Celebrating (less) Independence

The land of liberty ain’t what it used to be.

Big GovernmentOn the one hand we have faceless bureaucrats becoming more ingrained in our everyday lives, and on the other hand we have judges overturning the will of the voters, whether expressed in referendums or via elected representatives.

Hardly a cause for a celebration of independence.

And just what are we supposed to be celebrating independence from anyway? Large, distant, unrepresentative government that infringes on our liberties?

Take a moment today and read the list of charges made in the Declaration of Independence against the British monarchy. I won’t spoil it for you, but a person could be excused for thinking it was meant to describe some of the actions of our own federal government.

In fact, the last time we celebrated a real expansion of liberty from intrusive, dictatorial government was when the Declaration was written two-hundred and thirty-seven years ago. Each passing Independence Day since has seen a government grown larger at the expense of the liberties of the people it is supposed to serve.

(Read “Common Sense”, the book that helped start the Revolution)

The primary means our Founding Fathers employed to control government and preserve liberty was separation of powers, taking political power and splitting it into executive, legislative and judicial functions. The novel idea was to set them in opposition to one another so that each one would check the powers of the other two.

It would be nice if we actually lived under such a government.

It’s a measure of who is really in charge of our country when you compare the size of the Congressional Record (the sum of all of the proceedings and legislation enacted by Congress) versus the Federal Register (the sum of all the regulations put in place by faceless, unelected bureaucrats). The Register wins hands down, totaling just shy of eighty-thousand pages in 2012 alone – and almost 1.5 million since it was first published in 1936.

The Roman historian Tacitus once said, “The more corrupt the state, the more numerous the laws”, but he didn’t live long enough to see a modern “progressive” tax code-enabled, social-welfare regulatory state. Today he might say, “The more oppressive the government, the more numerous the laws”.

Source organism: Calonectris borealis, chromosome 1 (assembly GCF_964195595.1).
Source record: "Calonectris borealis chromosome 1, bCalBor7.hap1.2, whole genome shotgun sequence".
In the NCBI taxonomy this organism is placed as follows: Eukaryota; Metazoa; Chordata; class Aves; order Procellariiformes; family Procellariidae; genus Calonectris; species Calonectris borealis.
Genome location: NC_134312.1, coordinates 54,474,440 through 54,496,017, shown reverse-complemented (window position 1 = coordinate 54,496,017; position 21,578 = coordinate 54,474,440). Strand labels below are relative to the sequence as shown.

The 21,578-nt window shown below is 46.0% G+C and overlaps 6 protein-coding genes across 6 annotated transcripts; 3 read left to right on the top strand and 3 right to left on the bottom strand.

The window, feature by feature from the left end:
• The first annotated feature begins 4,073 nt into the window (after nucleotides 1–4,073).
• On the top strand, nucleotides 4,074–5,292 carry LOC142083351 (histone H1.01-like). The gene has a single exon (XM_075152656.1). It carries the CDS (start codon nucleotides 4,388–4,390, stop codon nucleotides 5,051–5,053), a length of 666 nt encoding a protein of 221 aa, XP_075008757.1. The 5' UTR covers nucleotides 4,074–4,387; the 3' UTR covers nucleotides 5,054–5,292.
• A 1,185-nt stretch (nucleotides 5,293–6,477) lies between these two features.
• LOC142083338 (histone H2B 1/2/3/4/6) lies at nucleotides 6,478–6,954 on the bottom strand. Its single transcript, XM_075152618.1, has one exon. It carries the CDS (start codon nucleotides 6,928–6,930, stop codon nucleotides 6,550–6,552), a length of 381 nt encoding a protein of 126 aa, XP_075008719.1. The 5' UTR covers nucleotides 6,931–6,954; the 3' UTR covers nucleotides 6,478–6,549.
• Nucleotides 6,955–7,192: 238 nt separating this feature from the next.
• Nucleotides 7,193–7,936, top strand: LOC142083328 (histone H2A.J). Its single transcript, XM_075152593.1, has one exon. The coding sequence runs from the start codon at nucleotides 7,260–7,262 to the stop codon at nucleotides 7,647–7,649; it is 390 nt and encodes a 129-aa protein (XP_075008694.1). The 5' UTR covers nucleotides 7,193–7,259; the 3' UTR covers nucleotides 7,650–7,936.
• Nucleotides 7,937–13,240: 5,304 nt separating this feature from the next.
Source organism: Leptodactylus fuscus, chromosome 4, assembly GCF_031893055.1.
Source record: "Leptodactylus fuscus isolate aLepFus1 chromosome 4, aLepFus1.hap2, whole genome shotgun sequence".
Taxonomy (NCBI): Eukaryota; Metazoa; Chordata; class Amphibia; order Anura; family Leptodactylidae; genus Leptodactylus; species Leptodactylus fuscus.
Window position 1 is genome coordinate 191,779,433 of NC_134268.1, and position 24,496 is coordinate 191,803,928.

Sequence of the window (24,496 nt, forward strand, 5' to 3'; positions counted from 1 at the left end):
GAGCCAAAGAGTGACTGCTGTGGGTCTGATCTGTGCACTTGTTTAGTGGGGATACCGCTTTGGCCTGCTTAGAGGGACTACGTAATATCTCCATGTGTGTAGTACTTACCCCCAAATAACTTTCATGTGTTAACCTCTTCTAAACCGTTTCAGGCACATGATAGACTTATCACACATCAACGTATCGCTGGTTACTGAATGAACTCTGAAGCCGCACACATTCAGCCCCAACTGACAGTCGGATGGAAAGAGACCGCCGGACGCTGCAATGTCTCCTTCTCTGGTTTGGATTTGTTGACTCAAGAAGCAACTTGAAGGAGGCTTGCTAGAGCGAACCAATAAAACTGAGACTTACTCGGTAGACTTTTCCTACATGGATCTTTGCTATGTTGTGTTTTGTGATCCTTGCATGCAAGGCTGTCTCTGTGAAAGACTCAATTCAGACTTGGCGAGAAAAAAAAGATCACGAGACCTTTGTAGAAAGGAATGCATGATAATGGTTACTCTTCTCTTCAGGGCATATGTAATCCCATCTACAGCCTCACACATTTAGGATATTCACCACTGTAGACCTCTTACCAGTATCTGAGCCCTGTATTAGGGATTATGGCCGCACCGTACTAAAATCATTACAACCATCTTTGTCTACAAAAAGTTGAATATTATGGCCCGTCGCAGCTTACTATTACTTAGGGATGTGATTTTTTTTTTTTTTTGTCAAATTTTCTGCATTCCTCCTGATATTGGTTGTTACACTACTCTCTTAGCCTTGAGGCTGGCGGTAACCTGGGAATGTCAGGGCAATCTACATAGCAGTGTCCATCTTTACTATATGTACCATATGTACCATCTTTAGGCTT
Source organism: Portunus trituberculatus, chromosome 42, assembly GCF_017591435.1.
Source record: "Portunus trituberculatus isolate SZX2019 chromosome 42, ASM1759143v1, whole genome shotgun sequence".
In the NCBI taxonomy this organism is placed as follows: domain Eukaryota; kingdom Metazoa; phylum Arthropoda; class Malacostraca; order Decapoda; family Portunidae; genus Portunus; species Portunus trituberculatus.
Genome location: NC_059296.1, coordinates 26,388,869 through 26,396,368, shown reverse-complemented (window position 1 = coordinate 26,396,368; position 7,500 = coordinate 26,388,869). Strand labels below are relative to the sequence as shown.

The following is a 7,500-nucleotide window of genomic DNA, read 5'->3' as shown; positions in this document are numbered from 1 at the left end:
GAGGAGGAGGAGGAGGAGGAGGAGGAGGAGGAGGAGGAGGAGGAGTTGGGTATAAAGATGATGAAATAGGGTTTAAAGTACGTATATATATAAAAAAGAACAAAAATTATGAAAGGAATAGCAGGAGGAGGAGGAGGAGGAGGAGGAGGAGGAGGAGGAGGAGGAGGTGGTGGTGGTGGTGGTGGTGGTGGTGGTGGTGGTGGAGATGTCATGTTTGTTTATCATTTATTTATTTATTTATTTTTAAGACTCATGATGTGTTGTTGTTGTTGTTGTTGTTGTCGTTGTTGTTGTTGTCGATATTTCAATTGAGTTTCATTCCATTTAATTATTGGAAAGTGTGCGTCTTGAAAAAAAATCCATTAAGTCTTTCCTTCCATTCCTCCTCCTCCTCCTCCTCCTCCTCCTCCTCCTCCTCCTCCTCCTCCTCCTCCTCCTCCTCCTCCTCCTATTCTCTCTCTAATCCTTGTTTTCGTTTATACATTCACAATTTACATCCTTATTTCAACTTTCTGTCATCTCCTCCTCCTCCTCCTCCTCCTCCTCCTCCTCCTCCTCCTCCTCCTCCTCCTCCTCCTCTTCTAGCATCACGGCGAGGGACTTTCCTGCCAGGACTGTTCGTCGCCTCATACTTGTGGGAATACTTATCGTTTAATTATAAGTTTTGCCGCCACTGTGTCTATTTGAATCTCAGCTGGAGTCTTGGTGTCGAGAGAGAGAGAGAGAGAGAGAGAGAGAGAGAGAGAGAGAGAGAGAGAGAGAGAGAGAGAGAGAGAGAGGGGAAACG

So, how did it get to this point? Slowly but surely, Congress passes broad stroke legislation with language like “as the Secretary shall determine”, allowing executive branch bureaucrats to fill in the details. That’s how two-thousand page bills like Obamacare spawn over ten-thousand pages in new regulations.

The problem with the regulatory state is that it is an end-run around the separation of powers. It coalesces more power in the executive branch, (which means into the hands of bureaucrats); and more of it in Washington, DC, as opposed to the state and local governments that are closer to the people.

Of course the beauty of the regulatory state for the political class is that nobody is really in charge. And when a scandal presents itself, it’s met with calls by government enablers for “better regulations”, or more people or money to better enforce them; never with why they should exist to begin with.

The simple fact is the more regulators that the government has (and Obamacare adds an additional sixteen-thousand), the more power it has over the individual, and the more opportunities it has to exert bias, (as the recent IRS scandal demonstrates).

If our representative branch has abdicated much of its authority, the judiciary is steadily eroding what’s left.

Just this past week the Supreme Court claimed that Congress was bigoted to try to defend the definition of society’s most fundamental institution as it has been understood for several thousand years. This was on top of their condoning a lower court decision which threw out a referendum passed on the same subject by voters in California.

Further, Christian Americans are now being hauled into court on “civil rights violations” for refusing to provide services for gay weddings, Christian charities are forced to close in states that won’t allow them to practice faith based adoption services, and others face millions in fines for not providing abortion-related services in company health-care plans.

And this is the land of liberty?

Instead of celebrating independence on July 4th, maybe we should treat the occasion more like Memorial Day, honoring what our Founding Founders achieved, and remembering what we’ve lost.

I think it’s safe to say that they wouldn’t be doing too much celebrating.

About Drew McKissick

Political strategist & columnist helping conservatives impact things they care about | Former RNC member | Elvis fan (Find me @DrewMcKissick)